Medical Author: Melissa Conrad Stöppler, MD
Medical Editor: William C. Shiel Jr., MD, FACP, FACR
Some of the tasks that you can perform during your annual spring cleaning may actually improve your family's health. The following ten spring cleaning activities will help make you, and your home, healthier and safer:
- Thoroughly dust your home and clean or replace air conditioning and heating filters; clean all ducts and vents to decrease your exposure to pollens and other airborne allergens. For more, please read the Indoor Allergens and Allergy Treatment Begins At Home articles.
- Organize your medicine cabinet, discarding expired medications and old prescription medications no longer in use. Your pharmacist can advise you about the best way to dispose of old medications, since tossing them into the garbage may be dangerous. Many pharmacies and clinics offer a medication take-back service for free. The U.S. FDA also has issued guidelines about the safe disposal of drugs. You'll reduce your chances of becoming victim of a medication error and gain some storage space.
- Check the garage and basement for old cans of paint, thinners, oils, solvents, stains, and other forms of "toxic" trash. Call your city or county sanitation department to find the location of the hazardous waste drop-off center, and get rid of anything you're not going to use.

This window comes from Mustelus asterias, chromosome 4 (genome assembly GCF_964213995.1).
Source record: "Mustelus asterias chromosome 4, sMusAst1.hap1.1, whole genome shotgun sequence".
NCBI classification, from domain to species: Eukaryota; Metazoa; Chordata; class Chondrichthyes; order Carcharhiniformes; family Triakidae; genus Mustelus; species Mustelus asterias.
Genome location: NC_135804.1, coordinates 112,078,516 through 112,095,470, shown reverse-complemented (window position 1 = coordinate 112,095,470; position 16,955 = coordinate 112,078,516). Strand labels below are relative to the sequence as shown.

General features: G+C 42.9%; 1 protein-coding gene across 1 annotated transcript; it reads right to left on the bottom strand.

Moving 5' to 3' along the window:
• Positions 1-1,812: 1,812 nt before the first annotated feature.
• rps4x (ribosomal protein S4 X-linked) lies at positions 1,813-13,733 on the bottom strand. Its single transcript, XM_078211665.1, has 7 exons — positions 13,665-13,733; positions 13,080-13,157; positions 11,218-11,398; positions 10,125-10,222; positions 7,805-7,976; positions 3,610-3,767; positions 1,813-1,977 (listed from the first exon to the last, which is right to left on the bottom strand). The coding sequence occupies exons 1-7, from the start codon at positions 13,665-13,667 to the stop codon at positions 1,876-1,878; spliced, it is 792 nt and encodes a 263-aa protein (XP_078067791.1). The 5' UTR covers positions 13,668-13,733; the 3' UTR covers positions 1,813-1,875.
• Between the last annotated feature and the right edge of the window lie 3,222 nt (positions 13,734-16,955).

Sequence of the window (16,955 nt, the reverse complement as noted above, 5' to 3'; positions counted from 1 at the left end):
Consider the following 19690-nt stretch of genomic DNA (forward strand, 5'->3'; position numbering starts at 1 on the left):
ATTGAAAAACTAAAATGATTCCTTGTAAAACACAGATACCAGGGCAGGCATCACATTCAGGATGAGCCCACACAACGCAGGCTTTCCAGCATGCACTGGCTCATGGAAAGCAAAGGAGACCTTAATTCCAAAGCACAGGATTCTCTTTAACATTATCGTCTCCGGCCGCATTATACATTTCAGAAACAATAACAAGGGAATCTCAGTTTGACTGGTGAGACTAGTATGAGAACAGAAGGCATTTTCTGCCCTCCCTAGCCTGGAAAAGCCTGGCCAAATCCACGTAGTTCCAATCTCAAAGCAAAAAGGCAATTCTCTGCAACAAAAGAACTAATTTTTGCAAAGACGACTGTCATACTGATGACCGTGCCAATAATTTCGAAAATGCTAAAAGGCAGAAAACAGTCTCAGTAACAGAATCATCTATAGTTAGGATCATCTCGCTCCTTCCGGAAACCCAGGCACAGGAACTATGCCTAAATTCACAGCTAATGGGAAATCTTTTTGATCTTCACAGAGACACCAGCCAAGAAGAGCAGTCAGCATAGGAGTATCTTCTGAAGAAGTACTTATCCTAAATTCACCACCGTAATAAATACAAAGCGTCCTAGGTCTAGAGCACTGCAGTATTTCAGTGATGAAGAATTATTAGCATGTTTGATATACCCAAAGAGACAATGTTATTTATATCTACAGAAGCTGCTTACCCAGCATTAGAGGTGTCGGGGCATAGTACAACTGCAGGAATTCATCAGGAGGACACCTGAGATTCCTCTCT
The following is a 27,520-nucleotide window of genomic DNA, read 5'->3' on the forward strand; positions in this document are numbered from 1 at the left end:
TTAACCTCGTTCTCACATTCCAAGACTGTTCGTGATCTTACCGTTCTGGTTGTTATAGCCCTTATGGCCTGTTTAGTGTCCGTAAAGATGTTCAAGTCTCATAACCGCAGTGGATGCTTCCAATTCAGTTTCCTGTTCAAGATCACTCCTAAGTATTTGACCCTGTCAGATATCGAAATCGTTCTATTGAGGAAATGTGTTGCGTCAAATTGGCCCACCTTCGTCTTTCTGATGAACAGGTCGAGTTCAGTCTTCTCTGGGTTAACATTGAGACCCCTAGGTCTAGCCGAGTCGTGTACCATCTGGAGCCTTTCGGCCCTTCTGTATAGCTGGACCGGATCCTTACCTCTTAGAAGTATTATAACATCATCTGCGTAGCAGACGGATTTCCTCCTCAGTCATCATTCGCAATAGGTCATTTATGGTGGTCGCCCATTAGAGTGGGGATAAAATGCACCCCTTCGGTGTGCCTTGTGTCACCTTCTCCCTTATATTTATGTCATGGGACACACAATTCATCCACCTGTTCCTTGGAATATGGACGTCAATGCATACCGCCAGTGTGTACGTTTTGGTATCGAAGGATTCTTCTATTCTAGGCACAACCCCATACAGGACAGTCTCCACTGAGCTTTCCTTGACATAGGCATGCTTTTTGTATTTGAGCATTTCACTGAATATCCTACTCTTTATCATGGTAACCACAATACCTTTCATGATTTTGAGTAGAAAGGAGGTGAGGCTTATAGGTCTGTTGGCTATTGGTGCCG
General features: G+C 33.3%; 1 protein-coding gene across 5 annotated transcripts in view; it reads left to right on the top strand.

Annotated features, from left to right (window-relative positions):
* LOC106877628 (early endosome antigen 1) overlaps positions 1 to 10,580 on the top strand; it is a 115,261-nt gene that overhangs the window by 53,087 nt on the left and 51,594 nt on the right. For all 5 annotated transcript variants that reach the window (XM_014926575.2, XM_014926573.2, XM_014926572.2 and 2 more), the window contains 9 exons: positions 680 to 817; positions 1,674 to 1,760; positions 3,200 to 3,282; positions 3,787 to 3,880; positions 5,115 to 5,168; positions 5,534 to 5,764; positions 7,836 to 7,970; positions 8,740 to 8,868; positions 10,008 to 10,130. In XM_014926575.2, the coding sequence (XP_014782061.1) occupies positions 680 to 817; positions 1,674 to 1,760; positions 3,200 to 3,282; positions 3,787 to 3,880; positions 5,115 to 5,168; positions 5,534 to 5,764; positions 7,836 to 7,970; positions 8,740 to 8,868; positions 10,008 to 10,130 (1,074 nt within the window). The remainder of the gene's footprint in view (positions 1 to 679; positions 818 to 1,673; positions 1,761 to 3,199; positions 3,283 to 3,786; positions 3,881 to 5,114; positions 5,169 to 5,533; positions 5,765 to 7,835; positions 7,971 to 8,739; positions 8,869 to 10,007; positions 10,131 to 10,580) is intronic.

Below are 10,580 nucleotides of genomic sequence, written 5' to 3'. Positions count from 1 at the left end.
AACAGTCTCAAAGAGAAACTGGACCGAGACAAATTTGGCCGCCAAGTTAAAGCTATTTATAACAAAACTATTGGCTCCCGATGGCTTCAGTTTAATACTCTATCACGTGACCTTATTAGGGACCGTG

- Likewise, check under the sink and around the house for old, potentially toxic cleaning products and dispose of these.
- Have your chimney professionally cleaned. You'll reduce the chances of carbon monoxide exposure from your chimney when it's fire season again.
- Clean all mold and mildew from bathrooms and other damp areas with non-toxic cleaning products. Mold is a fungus which can trigger allergic reactions in susceptible people. For more, please read the Mold Questions, Answers, and Facts and Mold Patrol for Mold Control articles.
- Check your rugs to be sure that rugs on bare floors have non-skid mats. Older mats that have become dusty may need to be washed or replaced to provide effective protection from falls. Outfit your bathrooms with non-skid bath mats.
- Inspect outdoor playground equipment and be sure that it remains sturdy and in good repair. Pay particular attention to guardrails, protruding bolts, and other potential sources of injury.
- Change the batteries in your smoke detector and carbon monoxide detector. For more, please read the How to Prevent Carbon Monoxide Poisoning article.
- Collect old batteries throughout the house for disposal in a battery recycling or hazardous waste center.
National Center for Injury Prevention and Control. "Home & Recreational Safety." Centers for Disease Control and Prevention (CDC). 30 Aug. 2011. <http://www.cdc.gov/homeandrecreationalsafety/>.